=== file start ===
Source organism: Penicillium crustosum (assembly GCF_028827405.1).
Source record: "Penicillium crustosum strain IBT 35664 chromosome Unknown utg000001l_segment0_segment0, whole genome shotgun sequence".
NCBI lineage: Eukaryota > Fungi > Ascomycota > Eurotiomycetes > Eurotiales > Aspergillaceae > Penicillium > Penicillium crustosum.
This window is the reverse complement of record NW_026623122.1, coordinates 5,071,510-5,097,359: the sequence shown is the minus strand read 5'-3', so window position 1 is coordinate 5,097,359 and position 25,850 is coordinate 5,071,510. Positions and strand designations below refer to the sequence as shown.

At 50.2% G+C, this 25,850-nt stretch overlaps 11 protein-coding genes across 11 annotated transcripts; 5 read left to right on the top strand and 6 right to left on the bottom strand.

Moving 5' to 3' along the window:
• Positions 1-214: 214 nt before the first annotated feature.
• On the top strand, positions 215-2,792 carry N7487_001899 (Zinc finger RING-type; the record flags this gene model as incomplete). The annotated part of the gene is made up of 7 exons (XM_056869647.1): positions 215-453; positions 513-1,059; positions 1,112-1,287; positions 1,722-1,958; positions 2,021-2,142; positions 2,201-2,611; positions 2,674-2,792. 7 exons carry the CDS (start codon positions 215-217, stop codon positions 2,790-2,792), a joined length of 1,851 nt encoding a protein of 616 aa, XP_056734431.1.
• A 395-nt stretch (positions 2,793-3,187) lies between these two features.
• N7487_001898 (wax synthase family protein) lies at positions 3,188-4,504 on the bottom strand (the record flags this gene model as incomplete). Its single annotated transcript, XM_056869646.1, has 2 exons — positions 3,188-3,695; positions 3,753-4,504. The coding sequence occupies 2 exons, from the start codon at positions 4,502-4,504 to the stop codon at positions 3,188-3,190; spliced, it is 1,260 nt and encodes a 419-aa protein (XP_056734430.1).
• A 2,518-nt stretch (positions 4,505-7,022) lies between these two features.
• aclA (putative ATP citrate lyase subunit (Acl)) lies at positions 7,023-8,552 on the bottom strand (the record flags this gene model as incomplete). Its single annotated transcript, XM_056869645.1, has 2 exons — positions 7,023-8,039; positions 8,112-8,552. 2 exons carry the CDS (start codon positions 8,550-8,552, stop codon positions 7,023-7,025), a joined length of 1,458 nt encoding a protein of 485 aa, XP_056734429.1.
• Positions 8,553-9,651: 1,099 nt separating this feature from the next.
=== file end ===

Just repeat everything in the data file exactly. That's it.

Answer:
Source organism: Penicillium crustosum (assembly GCF_028827405.1).
Source record: "Penicillium crustosum strain IBT 35664 chromosome Unknown utg000001l_segment0_segment0, whole genome shotgun sequence".
NCBI lineage: Eukaryota > Fungi > Ascomycota > Eurotiomycetes > Eurotiales > Aspergillaceae > Penicillium > Penicillium crustosum.
This window is the reverse complement of record NW_026623122.1, coordinates 5,071,510-5,097,359: the sequence shown is the minus strand read 5'-3', so window position 1 is coordinate 5,097,359 and position 25,850 is coordinate 5,071,510. Positions and strand designations below refer to the sequence as shown.

At 50.2% G+C, this 25,850-nt stretch overlaps 11 protein-coding genes across 11 annotated transcripts; 5 read left to right on the top strand and 6 right to left on the bottom strand.

Moving 5' to 3' along the window:
• Positions 1-214: 214 nt before the first annotated feature.
• On the top strand, positions 215-2,792 carry N7487_001899 (Zinc finger RING-type; the record flags this gene model as incomplete). The annotated part of the gene is made up of 7 exons (XM_056869647.1): positions 215-453; positions 513-1,059; positions 1,112-1,287; positions 1,722-1,958; positions 2,021-2,142; positions 2,201-2,611; positions 2,674-2,792. 7 exons carry the CDS (start codon positions 215-217, stop codon positions 2,790-2,792), a joined length of 1,851 nt encoding a protein of 616 aa, XP_056734431.1.
• A 395-nt stretch (positions 2,793-3,187) lies between these two features.
• N7487_001898 (wax synthase family protein) lies at positions 3,188-4,504 on the bottom strand (the record flags this gene model as incomplete). Its single annotated transcript, XM_056869646.1, has 2 exons — positions 3,188-3,695; positions 3,753-4,504. The coding sequence occupies 2 exons, from the start codon at positions 4,502-4,504 to the stop codon at positions 3,188-3,190; spliced, it is 1,260 nt and encodes a 419-aa protein (XP_056734430.1).
• A 2,518-nt stretch (positions 4,505-7,022) lies between these two features.
• aclA (putative ATP citrate lyase subunit (Acl)) lies at positions 7,023-8,552 on the bottom strand (the record flags this gene model as incomplete). Its single annotated transcript, XM_056869645.1, has 2 exons — positions 7,023-8,039; positions 8,112-8,552. 2 exons carry the CDS (start codon positions 8,550-8,552, stop codon positions 7,023-7,025), a joined length of 1,458 nt encoding a protein of 485 aa, XP_056734429.1.
• Positions 8,553-9,651: 1,099 nt separating this feature from the next.